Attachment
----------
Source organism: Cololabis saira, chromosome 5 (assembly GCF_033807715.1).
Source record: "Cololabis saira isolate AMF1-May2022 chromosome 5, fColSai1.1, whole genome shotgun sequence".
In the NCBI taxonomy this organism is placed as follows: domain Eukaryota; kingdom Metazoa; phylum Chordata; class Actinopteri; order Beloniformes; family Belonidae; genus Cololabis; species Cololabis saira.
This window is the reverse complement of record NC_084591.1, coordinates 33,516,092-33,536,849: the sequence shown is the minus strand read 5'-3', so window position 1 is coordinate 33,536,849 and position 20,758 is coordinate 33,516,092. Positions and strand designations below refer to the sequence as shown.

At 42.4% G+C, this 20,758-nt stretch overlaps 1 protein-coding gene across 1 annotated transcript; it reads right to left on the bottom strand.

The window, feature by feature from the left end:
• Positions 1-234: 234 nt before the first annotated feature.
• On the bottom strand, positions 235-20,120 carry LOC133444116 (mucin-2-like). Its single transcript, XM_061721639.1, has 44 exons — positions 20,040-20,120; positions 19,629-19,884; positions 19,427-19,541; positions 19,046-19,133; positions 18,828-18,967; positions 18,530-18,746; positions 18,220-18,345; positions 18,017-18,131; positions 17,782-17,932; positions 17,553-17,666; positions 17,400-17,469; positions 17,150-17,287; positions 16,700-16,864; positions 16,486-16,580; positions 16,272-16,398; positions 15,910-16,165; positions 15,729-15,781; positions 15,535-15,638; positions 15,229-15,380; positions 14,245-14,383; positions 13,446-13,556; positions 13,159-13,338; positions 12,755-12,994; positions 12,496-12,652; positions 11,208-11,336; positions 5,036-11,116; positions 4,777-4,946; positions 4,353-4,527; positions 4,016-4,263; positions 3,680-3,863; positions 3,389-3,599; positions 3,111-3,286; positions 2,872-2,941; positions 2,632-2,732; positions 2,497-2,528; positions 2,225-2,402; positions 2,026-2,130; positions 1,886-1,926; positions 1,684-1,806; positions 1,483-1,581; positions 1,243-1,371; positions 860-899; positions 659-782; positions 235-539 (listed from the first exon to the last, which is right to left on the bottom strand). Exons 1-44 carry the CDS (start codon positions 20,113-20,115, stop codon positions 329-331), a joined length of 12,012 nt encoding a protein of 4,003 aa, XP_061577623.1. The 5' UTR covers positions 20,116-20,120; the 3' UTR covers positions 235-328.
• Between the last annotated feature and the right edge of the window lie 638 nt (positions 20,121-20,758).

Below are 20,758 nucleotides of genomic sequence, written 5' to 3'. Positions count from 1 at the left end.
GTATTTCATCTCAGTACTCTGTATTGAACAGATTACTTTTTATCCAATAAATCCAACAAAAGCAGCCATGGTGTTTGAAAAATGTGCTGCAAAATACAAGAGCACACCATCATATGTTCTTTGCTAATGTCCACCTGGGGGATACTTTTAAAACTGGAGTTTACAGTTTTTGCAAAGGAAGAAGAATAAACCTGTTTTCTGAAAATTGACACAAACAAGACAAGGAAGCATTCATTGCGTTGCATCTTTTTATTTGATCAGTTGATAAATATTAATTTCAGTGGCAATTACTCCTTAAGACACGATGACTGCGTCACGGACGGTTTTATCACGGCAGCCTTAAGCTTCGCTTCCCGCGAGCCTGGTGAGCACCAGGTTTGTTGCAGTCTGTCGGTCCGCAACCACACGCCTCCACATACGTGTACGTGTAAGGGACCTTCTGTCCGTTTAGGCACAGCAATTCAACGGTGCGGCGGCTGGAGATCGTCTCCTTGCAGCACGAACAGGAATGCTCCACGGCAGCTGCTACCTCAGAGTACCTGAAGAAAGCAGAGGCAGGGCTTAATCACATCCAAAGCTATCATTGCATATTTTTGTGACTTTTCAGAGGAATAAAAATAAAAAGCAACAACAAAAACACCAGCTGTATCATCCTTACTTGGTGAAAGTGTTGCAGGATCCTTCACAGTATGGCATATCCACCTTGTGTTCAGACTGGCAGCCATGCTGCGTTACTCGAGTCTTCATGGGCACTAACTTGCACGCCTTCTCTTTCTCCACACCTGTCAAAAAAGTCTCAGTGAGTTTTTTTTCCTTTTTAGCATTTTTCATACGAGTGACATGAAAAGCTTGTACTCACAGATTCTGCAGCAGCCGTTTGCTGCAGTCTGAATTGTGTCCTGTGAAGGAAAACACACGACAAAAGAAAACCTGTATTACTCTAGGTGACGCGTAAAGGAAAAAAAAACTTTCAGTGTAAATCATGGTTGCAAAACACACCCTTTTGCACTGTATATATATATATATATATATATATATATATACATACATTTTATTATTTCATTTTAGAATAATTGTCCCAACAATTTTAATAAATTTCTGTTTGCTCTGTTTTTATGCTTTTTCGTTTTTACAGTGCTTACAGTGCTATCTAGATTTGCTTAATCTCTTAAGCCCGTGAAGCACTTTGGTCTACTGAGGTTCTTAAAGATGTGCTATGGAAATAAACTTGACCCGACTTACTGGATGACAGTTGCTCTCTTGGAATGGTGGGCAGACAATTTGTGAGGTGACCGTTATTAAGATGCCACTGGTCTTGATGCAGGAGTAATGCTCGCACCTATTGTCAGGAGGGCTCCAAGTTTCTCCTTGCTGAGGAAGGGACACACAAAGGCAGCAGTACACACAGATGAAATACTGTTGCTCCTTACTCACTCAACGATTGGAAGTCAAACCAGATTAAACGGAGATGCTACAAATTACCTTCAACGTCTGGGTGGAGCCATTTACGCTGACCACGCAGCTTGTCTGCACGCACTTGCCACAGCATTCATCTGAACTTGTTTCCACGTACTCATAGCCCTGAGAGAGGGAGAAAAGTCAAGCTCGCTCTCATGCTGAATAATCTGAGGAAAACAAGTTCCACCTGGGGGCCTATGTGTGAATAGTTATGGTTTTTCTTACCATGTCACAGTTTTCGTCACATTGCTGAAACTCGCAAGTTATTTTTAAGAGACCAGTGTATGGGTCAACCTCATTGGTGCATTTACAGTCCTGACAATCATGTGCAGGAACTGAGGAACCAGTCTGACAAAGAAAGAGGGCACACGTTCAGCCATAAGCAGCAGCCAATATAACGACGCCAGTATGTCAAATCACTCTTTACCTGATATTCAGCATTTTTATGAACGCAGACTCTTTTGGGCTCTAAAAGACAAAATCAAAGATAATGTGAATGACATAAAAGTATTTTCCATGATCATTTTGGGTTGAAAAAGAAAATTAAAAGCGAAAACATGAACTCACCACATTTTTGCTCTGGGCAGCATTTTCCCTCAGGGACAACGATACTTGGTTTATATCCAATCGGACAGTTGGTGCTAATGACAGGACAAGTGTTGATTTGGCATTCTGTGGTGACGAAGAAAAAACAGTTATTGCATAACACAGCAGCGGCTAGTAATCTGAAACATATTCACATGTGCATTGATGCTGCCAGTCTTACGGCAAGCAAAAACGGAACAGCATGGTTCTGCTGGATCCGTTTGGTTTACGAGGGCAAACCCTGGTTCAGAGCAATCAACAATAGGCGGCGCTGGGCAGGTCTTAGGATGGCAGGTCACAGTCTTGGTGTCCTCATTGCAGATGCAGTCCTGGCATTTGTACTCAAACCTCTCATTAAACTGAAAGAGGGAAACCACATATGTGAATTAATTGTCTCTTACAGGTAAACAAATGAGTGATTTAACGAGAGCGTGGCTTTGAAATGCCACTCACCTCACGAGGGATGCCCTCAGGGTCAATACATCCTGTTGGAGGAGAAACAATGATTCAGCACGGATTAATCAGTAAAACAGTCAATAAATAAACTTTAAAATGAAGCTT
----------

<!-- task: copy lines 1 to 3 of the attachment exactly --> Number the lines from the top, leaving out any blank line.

Source organism: Cololabis saira, chromosome 5 (assembly GCF_033807715.1).
Source record: "Cololabis saira isolate AMF1-May2022 chromosome 5, fColSai1.1, whole genome shotgun sequence".
In the NCBI taxonomy this organism is placed as follows: domain Eukaryota; kingdom Metazoa; phylum Chordata; class Actinopteri; order Beloniformes; family Belonidae; genus Cololabis; species Cololabis saira.